Many foster parents across the United States are unaware of many facts as they begin serving in this capacity. They are, simply not told of the may pitfalls that they can face as foster parents.
For instance, allegations can and do happen to good foster parents.
Until you face an accusation filed on you, it is just a word.
Fact; allegations are a very real danger to every foster parent across this nation. If the claim; is a violation of the rules and regulations of your agency, depending on what the allegation consists of, they may decide to offer you a C.A.P. Before explaining what a C.A.P. is, first, you must understand your agencies involvement in the process. Each allegation called into to the hotline will be followed up with an investigation. Once the investigation is completed, your agency must take some form of action. C.A.P. stands for a Corrective Action Plan. An allegation cannot remain an open file in any agency. They must take some action to close it. If after the investigation the decision returns as substantiated, you are determined responsible for some form of "child abuse." They may offer you a C.A.P. depending on the seriousness of the allegation. This is an option open to your agency for you to maintain your foster care license and to keep you functioning as a foster parent, but, for you it is, in essence, a confession.
WARNING; If you have violated their rules and regulations, this may be an option, but, if the outcome of the investigation is wrong it is not a remedy. Do not take this option.
In other words, make sure that whatever statement that is typed out and ready for your signature is an accurate statement of the facts and not exaggerated or a lie. Just the truth and just the facts period. Make sure that you agree with every word in it before you sign it.
One more thing you need to be aware of. If the decision is substantiated your name may be listed on your State Child Abuse Registry.
A bit of review. After the investigator determines your allegation to be substantiated, Indicated, or Founded. (depending on which terminology utilized in your state) You will receive your copy of the outcome of the investigation. The next step is be determined by the agency. Sometimes offers you a C.A.P. and/or an Administrative Inquiry and/or Hearing. You will be notified of the scheduled date when your Administrative Inquiry will take place. Depending of course on the outcome of the Administrative Inquiry The next step would be an Administrative Hearing.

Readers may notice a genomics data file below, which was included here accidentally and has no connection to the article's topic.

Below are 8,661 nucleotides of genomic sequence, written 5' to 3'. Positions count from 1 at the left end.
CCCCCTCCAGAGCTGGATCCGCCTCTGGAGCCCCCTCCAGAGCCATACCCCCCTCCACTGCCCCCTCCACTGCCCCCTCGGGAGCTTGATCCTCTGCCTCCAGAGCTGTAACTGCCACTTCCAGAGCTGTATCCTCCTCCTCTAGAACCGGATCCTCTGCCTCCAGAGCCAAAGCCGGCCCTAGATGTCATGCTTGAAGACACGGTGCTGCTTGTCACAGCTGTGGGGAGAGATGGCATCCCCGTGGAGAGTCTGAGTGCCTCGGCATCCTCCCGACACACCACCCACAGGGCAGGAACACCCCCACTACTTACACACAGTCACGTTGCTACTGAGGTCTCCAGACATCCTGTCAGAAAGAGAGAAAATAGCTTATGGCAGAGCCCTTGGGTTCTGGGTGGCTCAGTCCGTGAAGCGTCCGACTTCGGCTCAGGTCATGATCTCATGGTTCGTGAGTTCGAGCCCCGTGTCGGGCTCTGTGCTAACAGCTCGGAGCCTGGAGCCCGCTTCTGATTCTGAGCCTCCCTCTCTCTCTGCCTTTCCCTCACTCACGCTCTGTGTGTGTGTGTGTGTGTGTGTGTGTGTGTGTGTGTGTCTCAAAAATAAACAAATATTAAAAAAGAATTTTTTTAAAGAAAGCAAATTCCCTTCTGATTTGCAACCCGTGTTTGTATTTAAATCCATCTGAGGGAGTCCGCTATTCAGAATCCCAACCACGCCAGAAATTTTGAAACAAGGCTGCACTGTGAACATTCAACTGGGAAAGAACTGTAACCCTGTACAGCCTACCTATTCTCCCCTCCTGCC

Remember, the agency may offer you a C.A.P. at anytime during this process.
Now, to expound on this process. If the evidence presented at the Administrative Hearing concludes with a decision as to the allegation being substantiated then, in essence, they have established, with what they feel is proof that you did whatever the allegation indicated.
Let me ask you a couple of questions. Do you know what an Administrative Inquiry/Hearing is? Do you know what it entails? If you answered no to one or both of these questions, we urge you continue learning and seek one of the resources listed at the end of this article. This way you will be able to read all of the articles of interest to you, in this; Did you know, series.
Now let's go on; If you have a second or third allegation called into the hotline or your agency, within their time limit given, this allegation you just signed a C.A.P. to end can be reopened. Your foster parent license will be in danger of revocation, simply because you have had multiple allegations. This is known as a "preponderance of the evidence." Their theory is where there is smoke there is usually fire. Always remember the purpose is to protect the children within the Foster Care System, not you!
REPEAT; One more thing you need to be aware of; if the investigation decision is substantiated your name is subject to listing on the State Child Abuse Registry.
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Marilyn Harrison YOUR ADVOCATE